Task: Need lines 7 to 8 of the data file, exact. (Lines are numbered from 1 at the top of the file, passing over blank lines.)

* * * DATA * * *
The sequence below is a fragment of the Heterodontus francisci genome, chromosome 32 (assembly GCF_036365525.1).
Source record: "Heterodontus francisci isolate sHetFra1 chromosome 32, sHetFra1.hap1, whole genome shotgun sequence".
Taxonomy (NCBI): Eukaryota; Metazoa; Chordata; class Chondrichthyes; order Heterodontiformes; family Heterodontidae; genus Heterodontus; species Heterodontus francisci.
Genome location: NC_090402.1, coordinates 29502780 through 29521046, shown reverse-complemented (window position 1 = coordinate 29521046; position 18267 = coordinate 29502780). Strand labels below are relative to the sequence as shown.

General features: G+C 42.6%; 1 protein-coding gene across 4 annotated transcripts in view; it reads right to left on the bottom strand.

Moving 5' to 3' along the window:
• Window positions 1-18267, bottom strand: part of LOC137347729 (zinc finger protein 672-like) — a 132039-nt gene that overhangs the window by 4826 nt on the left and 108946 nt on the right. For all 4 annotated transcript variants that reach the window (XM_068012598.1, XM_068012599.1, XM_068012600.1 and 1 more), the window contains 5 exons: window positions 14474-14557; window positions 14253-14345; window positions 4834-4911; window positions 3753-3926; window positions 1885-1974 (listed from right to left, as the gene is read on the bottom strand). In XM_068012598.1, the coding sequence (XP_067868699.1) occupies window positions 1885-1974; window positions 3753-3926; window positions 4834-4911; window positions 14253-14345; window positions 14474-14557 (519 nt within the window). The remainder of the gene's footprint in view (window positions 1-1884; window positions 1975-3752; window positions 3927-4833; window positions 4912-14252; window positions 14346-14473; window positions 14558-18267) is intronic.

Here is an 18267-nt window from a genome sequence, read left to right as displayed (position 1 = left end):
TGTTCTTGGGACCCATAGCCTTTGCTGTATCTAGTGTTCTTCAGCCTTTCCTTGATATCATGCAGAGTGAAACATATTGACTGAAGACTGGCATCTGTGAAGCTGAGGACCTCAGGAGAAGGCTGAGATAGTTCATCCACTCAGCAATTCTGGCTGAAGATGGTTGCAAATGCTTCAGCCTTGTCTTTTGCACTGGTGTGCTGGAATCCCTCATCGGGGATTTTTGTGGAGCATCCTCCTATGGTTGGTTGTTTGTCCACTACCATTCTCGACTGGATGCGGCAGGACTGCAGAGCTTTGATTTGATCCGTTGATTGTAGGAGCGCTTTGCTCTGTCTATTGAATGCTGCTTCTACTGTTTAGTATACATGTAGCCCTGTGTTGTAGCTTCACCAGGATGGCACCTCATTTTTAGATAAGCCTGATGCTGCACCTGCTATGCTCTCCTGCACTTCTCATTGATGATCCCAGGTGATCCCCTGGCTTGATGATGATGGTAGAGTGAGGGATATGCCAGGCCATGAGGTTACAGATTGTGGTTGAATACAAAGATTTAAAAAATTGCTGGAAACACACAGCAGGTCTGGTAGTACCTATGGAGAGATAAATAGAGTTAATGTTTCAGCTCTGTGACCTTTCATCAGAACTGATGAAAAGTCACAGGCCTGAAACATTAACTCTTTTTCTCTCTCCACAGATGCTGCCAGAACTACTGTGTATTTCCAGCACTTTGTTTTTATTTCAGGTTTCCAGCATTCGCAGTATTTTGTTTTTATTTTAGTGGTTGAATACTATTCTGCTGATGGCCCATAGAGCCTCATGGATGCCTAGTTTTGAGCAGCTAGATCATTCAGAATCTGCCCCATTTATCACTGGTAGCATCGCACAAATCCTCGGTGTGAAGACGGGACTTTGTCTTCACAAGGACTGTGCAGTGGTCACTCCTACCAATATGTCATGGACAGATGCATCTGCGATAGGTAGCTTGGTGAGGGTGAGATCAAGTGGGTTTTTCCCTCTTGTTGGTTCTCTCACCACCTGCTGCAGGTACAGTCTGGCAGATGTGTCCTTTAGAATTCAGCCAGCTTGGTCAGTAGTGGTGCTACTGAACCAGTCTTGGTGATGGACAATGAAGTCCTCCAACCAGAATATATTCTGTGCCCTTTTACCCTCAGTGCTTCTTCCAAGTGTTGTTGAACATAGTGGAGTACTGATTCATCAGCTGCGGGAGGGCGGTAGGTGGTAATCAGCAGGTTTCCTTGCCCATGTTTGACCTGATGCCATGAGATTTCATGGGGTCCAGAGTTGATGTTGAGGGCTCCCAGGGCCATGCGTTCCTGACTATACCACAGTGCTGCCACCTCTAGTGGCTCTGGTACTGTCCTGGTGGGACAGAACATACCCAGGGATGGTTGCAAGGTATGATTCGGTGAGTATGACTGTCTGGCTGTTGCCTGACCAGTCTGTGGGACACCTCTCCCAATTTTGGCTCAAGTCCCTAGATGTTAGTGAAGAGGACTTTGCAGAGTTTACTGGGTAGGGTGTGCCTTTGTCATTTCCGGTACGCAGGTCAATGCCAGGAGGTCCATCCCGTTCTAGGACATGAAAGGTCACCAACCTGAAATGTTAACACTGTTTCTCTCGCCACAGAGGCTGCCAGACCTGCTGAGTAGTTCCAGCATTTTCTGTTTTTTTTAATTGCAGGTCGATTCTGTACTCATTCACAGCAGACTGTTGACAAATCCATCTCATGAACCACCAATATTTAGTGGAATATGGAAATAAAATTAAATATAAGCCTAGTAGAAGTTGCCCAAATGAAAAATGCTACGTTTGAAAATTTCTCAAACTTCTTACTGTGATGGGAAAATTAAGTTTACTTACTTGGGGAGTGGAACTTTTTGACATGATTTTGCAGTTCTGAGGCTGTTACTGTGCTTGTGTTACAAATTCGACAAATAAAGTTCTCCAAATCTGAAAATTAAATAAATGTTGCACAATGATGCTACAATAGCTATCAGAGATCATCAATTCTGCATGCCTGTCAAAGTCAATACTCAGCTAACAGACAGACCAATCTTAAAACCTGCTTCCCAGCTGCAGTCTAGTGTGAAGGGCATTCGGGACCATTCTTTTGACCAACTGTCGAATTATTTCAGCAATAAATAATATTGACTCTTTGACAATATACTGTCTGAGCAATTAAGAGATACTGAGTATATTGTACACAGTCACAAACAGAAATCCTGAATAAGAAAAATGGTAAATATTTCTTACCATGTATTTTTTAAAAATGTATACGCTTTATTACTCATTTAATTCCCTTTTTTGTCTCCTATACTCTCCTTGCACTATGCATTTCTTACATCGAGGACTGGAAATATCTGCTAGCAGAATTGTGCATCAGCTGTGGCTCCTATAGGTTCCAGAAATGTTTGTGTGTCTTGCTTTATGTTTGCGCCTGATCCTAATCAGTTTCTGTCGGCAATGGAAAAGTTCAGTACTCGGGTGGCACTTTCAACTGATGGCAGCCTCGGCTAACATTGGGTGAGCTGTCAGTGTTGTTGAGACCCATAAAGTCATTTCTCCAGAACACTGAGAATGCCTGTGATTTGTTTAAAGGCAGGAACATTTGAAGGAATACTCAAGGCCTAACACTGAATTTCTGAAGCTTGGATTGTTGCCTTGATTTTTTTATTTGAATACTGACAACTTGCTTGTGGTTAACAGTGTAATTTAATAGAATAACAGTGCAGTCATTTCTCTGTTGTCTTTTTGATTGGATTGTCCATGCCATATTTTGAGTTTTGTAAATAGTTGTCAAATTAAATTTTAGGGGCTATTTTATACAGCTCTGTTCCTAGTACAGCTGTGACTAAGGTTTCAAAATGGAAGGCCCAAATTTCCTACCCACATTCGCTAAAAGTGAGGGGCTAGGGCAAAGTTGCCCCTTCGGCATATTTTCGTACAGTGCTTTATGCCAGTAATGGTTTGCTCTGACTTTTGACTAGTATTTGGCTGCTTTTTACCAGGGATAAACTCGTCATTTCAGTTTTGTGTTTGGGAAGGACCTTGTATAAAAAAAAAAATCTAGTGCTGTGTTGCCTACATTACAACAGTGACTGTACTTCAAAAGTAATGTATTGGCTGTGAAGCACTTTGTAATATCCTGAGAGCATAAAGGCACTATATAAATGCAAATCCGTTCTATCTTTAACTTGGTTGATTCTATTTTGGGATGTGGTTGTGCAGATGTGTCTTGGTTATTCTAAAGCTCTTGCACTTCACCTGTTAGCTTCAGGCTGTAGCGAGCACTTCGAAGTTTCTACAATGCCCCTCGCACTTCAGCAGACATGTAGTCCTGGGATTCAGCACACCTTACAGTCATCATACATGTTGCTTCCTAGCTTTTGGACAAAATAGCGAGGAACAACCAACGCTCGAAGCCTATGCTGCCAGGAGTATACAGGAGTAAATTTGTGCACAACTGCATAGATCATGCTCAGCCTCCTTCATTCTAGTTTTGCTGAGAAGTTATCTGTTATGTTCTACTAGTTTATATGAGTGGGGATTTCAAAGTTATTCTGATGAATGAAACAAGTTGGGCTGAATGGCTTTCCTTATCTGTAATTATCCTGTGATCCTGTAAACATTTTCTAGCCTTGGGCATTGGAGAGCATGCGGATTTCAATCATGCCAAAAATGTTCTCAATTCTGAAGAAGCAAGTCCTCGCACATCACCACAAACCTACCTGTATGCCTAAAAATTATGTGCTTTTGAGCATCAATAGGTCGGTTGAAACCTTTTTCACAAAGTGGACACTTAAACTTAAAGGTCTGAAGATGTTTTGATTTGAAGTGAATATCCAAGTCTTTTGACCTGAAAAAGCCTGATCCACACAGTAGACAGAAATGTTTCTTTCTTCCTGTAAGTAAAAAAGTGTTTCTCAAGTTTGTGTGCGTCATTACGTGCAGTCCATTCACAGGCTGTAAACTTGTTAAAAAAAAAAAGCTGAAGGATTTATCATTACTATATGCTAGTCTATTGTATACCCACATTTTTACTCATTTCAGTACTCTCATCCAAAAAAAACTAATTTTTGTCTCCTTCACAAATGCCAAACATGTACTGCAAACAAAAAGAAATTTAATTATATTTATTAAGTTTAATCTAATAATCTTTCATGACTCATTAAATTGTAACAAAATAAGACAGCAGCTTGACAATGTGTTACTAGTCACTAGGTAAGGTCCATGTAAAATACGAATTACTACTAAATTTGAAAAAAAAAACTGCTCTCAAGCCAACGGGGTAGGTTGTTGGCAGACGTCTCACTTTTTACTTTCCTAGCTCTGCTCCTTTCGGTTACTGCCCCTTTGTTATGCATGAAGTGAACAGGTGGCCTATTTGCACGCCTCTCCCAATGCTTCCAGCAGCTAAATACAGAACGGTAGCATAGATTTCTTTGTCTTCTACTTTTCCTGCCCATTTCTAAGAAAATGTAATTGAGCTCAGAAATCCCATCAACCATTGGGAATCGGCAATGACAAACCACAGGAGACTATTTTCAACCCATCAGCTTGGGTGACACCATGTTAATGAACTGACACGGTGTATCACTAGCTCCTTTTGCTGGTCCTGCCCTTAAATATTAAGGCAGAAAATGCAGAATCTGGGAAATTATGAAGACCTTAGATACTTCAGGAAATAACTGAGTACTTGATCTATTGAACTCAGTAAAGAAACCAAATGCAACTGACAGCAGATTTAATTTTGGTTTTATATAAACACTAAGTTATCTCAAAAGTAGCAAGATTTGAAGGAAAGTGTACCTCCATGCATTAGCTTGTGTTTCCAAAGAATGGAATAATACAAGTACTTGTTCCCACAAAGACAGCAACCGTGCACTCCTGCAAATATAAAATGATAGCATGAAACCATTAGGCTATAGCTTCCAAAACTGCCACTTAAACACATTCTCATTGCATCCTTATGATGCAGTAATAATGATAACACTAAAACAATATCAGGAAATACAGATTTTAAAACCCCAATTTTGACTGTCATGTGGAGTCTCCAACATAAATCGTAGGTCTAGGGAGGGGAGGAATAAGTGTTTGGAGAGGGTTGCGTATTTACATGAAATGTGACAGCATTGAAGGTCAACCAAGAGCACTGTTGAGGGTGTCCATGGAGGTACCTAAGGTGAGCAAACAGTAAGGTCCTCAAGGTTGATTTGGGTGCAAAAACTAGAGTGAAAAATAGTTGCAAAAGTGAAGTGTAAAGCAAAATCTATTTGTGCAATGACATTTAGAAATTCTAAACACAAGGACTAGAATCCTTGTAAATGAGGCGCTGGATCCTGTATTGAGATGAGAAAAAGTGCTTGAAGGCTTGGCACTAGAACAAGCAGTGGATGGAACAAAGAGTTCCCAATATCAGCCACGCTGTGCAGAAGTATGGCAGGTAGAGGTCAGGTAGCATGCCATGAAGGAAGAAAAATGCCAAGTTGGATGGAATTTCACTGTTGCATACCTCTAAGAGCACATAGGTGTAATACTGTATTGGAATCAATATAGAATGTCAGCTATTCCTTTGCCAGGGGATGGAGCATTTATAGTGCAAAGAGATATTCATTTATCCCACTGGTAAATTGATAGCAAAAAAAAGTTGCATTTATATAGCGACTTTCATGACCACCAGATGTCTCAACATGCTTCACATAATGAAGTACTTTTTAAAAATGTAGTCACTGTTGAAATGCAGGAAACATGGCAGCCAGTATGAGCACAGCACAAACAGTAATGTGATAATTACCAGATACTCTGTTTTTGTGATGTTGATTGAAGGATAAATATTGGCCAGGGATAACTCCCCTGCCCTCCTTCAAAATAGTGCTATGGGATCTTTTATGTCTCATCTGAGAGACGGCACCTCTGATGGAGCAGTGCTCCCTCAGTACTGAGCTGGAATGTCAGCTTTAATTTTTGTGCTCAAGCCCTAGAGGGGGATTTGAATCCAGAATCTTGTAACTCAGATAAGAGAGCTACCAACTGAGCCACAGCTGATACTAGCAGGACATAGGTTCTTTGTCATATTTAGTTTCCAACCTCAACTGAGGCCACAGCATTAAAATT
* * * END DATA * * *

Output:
• Window positions 1-18267, bottom strand: part of LOC137347729 (zinc finger protein 672-like) — a 132039-nt gene that overhangs the window by 4826 nt on the left and 108946 nt on the right. For all 4 annotated transcript variants that reach the window (XM_068012598.1, XM_068012599.1, XM_068012600.1 and 1 more), the window contains 5 exons: window positions 14474-14557; window positions 14253-14345; window positions 4834-4911; window positions 3753-3926; window positions 1885-1974 (listed from right to left, as the gene is read on the bottom strand). In XM_068012598.1, the coding sequence (XP_067868699.1) occupies window positions 1885-1974; window positions 3753-3926; window positions 4834-4911; window positions 14253-14345; window positions 14474-14557 (519 nt within the window). The remainder of the gene's footprint in view (window positions 1-1884; window positions 1975-3752; window positions 3927-4833; window positions 4912-14252; window positions 14346-14473; window positions 14558-18267) is intronic.

Here is an 18267-nt window from a genome sequence, read left to right as displayed (position 1 = left end):